Likewise, the emergency satisfactory-unsatisfactory grading system has been abandoned — but have the concerns that brought this grading system about gone away? Not really. How can students — or even faculty for that matter — be sure that the fall’s Zoom classes will really be all that much smoother than the spring’s? And why does the University presume the personal and socioeconomic issues that troubled many students in the spring have suddenly disappeared?
How will campus mental health services adapt to provide online services, with demand likely to increase as the stress and disorder of pandemic life carries on without pause? That can’t be an afterthought. Every passing day of this global crisis makes it an ever more pressing concern.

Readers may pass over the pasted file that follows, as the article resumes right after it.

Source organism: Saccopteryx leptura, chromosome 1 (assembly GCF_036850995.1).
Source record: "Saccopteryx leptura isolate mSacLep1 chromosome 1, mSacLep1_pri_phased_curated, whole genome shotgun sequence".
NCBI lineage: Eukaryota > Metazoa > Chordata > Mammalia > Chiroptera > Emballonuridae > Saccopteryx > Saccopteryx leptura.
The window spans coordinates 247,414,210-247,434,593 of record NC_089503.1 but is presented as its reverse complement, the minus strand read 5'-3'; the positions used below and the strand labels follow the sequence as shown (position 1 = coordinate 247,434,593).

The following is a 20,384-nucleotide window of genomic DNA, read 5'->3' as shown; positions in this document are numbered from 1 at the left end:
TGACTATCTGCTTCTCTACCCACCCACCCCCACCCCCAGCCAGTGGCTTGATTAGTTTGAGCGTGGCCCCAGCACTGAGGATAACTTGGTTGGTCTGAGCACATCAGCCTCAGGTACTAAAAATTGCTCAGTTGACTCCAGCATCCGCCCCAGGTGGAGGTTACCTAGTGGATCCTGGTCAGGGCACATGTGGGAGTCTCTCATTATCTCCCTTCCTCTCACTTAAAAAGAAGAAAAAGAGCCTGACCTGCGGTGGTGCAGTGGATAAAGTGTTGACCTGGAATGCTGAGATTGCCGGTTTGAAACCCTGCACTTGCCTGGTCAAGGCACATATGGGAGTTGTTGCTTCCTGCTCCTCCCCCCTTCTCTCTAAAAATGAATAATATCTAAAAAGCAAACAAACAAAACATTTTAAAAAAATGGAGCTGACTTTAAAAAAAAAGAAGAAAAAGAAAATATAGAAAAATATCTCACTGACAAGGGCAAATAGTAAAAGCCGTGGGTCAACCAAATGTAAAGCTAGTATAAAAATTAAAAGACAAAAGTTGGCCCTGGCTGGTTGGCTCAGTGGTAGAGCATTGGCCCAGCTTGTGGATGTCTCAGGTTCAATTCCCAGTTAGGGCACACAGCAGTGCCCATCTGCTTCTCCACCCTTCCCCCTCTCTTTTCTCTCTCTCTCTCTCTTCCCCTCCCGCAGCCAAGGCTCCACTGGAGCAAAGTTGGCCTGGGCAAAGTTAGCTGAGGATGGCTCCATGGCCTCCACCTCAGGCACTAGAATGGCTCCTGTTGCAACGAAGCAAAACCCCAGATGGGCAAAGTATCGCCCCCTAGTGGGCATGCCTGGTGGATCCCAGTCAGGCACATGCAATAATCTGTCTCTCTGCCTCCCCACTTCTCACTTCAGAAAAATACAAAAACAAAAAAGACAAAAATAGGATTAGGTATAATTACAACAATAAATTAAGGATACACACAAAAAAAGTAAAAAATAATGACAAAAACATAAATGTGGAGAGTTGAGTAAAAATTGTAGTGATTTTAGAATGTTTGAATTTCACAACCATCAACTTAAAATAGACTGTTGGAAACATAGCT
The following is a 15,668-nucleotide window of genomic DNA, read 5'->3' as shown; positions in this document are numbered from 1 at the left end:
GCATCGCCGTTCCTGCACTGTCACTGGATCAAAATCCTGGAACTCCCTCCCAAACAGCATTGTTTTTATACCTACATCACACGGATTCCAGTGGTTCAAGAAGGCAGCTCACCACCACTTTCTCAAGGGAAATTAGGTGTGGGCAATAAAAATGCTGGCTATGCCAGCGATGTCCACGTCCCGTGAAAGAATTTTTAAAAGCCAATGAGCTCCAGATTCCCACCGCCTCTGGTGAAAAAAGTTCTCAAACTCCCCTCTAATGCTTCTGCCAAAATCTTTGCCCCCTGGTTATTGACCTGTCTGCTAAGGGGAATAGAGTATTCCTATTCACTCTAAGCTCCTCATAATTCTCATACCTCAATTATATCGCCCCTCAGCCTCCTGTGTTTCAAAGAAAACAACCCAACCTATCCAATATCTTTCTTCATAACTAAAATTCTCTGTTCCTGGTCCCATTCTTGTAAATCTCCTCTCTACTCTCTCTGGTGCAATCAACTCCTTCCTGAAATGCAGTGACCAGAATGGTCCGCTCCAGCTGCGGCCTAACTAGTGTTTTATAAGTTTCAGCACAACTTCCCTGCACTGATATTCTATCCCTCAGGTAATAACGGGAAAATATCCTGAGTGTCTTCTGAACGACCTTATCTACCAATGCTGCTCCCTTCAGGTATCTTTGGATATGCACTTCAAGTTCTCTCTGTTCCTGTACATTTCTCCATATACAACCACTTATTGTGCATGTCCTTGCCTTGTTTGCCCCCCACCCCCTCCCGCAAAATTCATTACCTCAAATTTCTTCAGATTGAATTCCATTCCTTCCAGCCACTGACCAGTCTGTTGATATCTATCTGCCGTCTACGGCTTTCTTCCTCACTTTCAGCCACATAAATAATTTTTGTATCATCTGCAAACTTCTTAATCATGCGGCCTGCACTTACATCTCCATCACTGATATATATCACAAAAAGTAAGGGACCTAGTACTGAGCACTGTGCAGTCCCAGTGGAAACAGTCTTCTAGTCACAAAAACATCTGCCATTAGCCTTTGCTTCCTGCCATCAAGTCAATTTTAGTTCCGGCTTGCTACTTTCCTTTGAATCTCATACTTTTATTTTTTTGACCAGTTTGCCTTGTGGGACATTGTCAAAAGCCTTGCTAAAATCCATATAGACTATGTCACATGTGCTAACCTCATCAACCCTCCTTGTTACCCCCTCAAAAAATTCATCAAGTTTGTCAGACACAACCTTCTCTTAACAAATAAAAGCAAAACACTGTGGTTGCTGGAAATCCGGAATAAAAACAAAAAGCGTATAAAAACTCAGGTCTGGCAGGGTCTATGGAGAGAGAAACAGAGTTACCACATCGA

Harvard shared its plans with only a month to go until shopping week. Presumably, the College needed time to iron out a comprehensive reopening plan and make a decision up-to-date with public health realities. Why, then, after so many weeks of waiting, are students still having to track down answers to obvious questions?
We’re grateful for Harvard’s caution when it comes to public health, but student life concerns — now spread across the globe — require the same rigorous consideration.
This staff editorial solely represents the majority view of The Crimson Editorial Board. It is the product of discussions at regular Editorial Board meetings. In order to ensure the impartiality of our journalism, Crimson editors who choose to opine and vote at these meetings are not involved in the reporting of articles on similar topics.